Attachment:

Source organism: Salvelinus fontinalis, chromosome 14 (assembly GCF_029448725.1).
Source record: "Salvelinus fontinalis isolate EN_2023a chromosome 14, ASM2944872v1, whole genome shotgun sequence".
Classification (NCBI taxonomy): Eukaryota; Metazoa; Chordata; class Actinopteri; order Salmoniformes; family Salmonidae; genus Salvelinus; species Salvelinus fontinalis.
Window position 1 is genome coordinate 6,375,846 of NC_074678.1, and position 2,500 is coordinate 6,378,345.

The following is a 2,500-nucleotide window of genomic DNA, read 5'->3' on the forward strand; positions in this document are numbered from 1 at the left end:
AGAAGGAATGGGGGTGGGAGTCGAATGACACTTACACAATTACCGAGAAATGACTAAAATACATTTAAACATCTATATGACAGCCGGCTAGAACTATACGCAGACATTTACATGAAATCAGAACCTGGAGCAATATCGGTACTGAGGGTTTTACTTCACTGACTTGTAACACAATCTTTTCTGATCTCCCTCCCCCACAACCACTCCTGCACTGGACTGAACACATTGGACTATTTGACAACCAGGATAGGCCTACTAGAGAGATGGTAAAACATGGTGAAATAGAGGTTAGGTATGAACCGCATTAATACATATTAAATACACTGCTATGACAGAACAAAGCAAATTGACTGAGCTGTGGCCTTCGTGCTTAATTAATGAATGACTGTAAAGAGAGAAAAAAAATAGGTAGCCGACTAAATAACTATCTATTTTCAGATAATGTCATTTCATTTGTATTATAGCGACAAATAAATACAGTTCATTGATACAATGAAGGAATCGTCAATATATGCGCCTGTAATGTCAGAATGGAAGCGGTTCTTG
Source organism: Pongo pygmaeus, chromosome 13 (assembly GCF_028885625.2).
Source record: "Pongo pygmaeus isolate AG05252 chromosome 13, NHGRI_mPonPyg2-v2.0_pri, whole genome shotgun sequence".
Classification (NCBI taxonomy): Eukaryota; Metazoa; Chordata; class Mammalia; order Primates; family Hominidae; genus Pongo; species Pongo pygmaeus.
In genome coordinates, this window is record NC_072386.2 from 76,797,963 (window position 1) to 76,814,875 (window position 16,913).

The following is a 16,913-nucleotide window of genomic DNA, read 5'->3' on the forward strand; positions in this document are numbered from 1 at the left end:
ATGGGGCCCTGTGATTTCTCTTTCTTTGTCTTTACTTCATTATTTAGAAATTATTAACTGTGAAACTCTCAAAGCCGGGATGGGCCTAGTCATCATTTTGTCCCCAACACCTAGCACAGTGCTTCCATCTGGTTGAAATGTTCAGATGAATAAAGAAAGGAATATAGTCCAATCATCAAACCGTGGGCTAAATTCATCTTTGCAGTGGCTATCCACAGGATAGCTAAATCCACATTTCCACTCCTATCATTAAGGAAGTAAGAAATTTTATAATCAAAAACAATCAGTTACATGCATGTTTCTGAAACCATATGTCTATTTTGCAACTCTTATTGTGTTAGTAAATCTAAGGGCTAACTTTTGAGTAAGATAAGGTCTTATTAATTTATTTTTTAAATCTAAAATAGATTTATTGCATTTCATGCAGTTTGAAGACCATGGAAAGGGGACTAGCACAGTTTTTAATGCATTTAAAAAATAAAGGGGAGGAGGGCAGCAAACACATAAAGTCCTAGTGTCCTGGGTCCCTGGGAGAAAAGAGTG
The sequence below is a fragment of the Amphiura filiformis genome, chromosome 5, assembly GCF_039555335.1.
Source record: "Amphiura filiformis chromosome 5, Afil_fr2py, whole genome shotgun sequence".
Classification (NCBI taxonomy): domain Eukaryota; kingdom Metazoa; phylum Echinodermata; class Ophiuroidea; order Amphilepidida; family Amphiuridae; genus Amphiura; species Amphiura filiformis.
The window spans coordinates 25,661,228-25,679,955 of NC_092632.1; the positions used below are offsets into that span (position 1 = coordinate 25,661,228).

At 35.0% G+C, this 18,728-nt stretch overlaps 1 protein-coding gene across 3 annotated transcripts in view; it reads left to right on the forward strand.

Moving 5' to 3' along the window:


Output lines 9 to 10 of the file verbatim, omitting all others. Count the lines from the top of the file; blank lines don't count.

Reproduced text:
Classification (NCBI taxonomy): Eukaryota; Metazoa; Chordata; class Mammalia; order Primates; family Hominidae; genus Pongo; species Pongo pygmaeus.
In genome coordinates, this window is record NC_072386.2 from 76,797,963 (window position 1) to 76,814,875 (window position 16,913).